In Luke, we find the answer, and perhaps the real meaning of Christmas:
And now a lawyer stood up and, to test him, asked, “Master, what must I do to inherit eternal life?”
He said to him, “What is written in the Law? What is your reading of it?”
He replied, “You must love the Lord your God with all your heart, with all your soul, with all your strength, and with all your mind, and your neighbor as yourself.”
Jesus said to him, “You have answered right, do this and life is yours.”
Bloody events this Christmas remind us the same evil that sent Hans’ father skiing to Finland still prowls the world. What better example could exist than Nigerian Muslims bombing Catholic churches during Christmas services? A beautiful celebration of Christ’s birth, of peace and goodwill toward men, was destroyed by murderers. President Obama called the murders “senseless,” though I suspect there was a great deal of sense behind them from the murderers’ point of view. Murder of the faithful has been a favorite tactic since Rome.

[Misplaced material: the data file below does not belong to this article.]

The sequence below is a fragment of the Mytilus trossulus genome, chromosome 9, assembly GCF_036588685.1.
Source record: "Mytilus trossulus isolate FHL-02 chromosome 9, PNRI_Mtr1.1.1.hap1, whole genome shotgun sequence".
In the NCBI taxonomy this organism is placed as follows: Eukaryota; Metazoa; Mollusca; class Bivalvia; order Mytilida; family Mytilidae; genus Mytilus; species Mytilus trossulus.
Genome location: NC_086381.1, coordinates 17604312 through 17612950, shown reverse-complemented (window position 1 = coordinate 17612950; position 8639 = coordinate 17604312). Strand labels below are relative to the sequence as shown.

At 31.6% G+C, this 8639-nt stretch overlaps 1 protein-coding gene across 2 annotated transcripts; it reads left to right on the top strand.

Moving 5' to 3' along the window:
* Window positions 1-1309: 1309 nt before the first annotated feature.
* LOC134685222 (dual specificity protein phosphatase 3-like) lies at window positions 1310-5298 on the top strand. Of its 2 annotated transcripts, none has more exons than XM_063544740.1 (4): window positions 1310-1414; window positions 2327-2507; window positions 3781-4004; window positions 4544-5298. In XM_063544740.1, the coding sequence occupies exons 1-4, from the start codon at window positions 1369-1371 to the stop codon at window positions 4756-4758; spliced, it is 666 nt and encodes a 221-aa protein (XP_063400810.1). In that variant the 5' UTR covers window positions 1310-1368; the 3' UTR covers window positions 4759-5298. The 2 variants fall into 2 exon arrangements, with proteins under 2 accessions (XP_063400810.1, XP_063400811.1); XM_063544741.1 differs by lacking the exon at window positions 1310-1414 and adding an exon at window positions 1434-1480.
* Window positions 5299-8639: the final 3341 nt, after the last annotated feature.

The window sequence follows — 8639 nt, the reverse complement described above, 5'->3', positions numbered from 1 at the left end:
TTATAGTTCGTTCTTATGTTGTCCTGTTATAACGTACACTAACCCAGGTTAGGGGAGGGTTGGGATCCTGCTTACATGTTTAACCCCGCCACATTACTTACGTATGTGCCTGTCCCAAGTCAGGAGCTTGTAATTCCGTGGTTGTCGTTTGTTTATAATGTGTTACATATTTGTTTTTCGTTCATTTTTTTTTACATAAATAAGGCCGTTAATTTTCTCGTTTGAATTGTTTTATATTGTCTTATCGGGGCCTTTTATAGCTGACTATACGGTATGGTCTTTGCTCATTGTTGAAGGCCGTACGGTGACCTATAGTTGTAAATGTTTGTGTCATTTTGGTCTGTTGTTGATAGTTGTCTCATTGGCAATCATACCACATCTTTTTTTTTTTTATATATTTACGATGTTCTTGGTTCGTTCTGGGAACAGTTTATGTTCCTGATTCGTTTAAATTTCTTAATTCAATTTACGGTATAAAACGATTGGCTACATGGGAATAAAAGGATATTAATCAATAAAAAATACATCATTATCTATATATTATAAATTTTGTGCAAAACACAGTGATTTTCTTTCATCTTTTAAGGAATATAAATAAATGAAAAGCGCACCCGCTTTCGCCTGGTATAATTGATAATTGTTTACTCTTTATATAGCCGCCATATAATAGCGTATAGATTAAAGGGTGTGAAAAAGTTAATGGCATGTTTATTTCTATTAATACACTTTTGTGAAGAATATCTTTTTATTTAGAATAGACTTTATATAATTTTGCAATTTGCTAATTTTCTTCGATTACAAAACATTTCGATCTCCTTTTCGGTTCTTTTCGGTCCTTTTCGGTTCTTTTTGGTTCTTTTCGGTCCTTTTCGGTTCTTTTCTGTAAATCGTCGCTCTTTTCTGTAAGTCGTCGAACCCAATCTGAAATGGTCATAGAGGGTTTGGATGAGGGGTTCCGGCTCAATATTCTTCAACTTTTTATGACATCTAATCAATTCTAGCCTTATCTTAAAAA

Since we have a few more weeks to celebrate Christmas, it isn’t too late for me to mention a Christmas movie that I’ve not seen mentioned anywhere. It doesn’t involve Santa, reindeer, or even Bethlehem. But if you’ve read this far, you’ll understand. It is Lilies of the Field with Sidney Poitier, who won the Oscar for Best Actor for playing Homer Smith in 1963. The movie is about treating others the way you want to be treated, in both subtle and obvious ways. It is a delight in so many other ways.
I don’t expect Lilies of the Field is terribly well known in some corners of Nigeria this Christmas.